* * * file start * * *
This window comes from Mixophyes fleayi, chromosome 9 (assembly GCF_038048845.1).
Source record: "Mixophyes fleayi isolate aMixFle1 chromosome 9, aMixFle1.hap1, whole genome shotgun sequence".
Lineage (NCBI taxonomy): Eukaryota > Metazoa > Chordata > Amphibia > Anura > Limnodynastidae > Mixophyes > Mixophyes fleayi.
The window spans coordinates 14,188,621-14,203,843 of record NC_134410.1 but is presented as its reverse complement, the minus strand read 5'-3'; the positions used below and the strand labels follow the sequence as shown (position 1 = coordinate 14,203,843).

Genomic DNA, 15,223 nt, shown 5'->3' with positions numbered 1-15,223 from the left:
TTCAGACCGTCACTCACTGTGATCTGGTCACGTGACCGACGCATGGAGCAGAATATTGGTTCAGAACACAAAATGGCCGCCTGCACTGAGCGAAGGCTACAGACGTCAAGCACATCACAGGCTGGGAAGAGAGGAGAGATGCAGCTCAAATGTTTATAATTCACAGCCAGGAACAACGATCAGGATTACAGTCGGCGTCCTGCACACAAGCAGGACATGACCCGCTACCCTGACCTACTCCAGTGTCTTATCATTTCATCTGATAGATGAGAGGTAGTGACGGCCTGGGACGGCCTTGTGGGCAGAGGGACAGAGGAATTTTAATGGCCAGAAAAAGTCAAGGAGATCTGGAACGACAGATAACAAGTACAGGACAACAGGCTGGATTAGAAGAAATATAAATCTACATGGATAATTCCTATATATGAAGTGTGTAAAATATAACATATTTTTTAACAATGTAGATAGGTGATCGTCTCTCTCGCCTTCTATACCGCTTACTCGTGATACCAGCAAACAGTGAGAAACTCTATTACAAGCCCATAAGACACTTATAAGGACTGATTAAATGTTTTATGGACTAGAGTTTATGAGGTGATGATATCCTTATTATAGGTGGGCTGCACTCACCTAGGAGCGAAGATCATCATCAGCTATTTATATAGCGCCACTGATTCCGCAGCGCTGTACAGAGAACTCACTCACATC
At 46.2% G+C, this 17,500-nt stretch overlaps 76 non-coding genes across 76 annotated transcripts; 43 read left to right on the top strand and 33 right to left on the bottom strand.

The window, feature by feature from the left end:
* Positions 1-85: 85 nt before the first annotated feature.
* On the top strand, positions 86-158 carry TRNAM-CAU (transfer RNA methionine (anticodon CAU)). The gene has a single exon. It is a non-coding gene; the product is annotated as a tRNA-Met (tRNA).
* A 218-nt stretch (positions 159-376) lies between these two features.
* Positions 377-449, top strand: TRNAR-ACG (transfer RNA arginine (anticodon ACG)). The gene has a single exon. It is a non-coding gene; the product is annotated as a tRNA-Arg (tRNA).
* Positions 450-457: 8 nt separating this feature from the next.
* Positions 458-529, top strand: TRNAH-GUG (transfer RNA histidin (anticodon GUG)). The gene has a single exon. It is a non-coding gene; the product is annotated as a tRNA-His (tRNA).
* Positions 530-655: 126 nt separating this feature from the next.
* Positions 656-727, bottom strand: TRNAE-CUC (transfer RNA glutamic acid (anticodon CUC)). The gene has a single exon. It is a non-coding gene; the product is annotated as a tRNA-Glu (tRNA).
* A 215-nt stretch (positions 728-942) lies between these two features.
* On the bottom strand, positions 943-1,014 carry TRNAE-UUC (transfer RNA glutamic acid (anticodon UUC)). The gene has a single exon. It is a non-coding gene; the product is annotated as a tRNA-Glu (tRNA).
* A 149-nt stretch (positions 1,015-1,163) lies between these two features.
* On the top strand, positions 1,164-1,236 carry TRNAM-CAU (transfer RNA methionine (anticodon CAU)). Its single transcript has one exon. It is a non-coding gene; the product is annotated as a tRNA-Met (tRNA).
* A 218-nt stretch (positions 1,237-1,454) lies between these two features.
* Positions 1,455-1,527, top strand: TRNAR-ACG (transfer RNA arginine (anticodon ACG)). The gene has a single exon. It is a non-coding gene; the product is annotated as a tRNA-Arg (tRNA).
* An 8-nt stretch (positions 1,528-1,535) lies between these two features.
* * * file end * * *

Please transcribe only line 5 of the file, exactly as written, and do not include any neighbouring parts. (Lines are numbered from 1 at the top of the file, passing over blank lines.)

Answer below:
Genomic DNA, 15,223 nt, shown 5'->3' with positions numbered 1-15,223 from the left: